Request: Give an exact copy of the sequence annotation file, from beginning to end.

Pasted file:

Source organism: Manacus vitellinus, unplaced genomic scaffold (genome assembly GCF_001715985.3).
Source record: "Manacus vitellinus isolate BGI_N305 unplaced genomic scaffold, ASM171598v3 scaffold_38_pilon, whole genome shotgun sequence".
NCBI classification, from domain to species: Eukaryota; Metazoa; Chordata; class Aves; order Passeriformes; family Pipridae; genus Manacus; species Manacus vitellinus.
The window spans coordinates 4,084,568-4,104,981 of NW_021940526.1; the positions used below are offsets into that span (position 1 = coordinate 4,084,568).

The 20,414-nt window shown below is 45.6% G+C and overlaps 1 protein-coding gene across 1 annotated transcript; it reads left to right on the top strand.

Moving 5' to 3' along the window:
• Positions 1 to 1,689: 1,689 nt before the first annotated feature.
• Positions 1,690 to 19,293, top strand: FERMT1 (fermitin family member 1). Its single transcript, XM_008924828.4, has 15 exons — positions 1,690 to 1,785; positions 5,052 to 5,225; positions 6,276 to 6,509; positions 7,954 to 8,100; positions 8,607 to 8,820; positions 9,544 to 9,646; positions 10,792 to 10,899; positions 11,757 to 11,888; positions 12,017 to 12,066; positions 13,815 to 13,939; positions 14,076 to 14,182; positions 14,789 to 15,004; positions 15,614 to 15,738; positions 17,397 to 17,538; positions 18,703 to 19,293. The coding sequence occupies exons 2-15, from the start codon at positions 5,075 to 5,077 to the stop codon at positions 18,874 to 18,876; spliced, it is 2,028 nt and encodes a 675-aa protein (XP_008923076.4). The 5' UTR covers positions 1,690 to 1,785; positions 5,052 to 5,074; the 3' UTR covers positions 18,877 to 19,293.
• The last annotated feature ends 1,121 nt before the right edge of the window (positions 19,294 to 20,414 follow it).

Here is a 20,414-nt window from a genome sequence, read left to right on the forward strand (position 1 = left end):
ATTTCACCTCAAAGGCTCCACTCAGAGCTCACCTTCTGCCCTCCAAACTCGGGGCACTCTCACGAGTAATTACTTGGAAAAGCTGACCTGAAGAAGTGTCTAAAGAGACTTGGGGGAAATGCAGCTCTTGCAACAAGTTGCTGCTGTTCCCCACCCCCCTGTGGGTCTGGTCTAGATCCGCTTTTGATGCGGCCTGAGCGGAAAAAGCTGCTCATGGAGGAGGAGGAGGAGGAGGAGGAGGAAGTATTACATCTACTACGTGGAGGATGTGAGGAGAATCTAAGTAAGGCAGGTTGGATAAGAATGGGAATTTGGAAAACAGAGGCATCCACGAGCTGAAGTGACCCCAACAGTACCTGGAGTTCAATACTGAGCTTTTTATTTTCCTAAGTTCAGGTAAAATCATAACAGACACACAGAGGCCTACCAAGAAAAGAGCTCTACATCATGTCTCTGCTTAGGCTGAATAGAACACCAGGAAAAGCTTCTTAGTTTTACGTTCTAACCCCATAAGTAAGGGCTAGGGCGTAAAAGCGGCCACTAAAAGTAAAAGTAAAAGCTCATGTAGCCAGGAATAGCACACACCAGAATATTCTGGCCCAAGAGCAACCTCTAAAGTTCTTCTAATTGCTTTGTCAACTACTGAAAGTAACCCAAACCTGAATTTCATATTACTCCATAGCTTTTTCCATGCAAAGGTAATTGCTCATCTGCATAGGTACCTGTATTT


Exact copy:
Source organism: Manacus vitellinus, unplaced genomic scaffold (genome assembly GCF_001715985.3).
Source record: "Manacus vitellinus isolate BGI_N305 unplaced genomic scaffold, ASM171598v3 scaffold_38_pilon, whole genome shotgun sequence".
NCBI classification, from domain to species: Eukaryota; Metazoa; Chordata; class Aves; order Passeriformes; family Pipridae; genus Manacus; species Manacus vitellinus.
The window spans coordinates 4,084,568-4,104,981 of NW_021940526.1; the positions used below are offsets into that span (position 1 = coordinate 4,084,568).

The 20,414-nt window shown below is 45.6% G+C and overlaps 1 protein-coding gene across 1 annotated transcript; it reads left to right on the top strand.

Moving 5' to 3' along the window:
• Positions 1 to 1,689: 1,689 nt before the first annotated feature.
• Positions 1,690 to 19,293, top strand: FERMT1 (fermitin family member 1). Its single transcript, XM_008924828.4, has 15 exons — positions 1,690 to 1,785; positions 5,052 to 5,225; positions 6,276 to 6,509; positions 7,954 to 8,100; positions 8,607 to 8,820; positions 9,544 to 9,646; positions 10,792 to 10,899; positions 11,757 to 11,888; positions 12,017 to 12,066; positions 13,815 to 13,939; positions 14,076 to 14,182; positions 14,789 to 15,004; positions 15,614 to 15,738; positions 17,397 to 17,538; positions 18,703 to 19,293. The coding sequence occupies exons 2-15, from the start codon at positions 5,075 to 5,077 to the stop codon at positions 18,874 to 18,876; spliced, it is 2,028 nt and encodes a 675-aa protein (XP_008923076.4). The 5' UTR covers positions 1,690 to 1,785; positions 5,052 to 5,074; the 3' UTR covers positions 18,877 to 19,293.
• The last annotated feature ends 1,121 nt before the right edge of the window (positions 19,294 to 20,414 follow it).

Here is a 20,414-nt window from a genome sequence, read left to right on the forward strand (position 1 = left end):
ATTTCACCTCAAAGGCTCCACTCAGAGCTCACCTTCTGCCCTCCAAACTCGGGGCACTCTCACGAGTAATTACTTGGAAAAGCTGACCTGAAGAAGTGTCTAAAGAGACTTGGGGGAAATGCAGCTCTTGCAACAAGTTGCTGCTGTTCCCCACCCCCCTGTGGGTCTGGTCTAGATCCGCTTTTGATGCGGCCTGAGCGGAAAAAGCTGCTCATGGAGGAGGAGGAGGAGGAGGAGGAGGAAGTATTACATCTACTACGTGGAGGATGTGAGGAGAATCTAAGTAAGGCAGGTTGGATAAGAATGGGAATTTGGAAAACAGAGGCATCCACGAGCTGAAGTGACCCCAACAGTACCTGGAGTTCAATACTGAGCTTTTTATTTTCCTAAGTTCAGGTAAAATCATAACAGACACACAGAGGCCTACCAAGAAAAGAGCTCTACATCATGTCTCTGCTTAGGCTGAATAGAACACCAGGAAAAGCTTCTTAGTTTTACGTTCTAACCCCATAAGTAAGGGCTAGGGCGTAAAAGCGGCCACTAAAAGTAAAAGTAAAAGCTCATGTAGCCAGGAATAGCACACACCAGAATATTCTGGCCCAAGAGCAACCTCTAAAGTTCTTCTAATTGCTTTGTCAACTACTGAAAGTAACCCAAACCTGAATTTCATATTACTCCATAGCTTTTTCCATGCAAAGGTAATTGCTCATCTGCATAGGTACCTGTATTT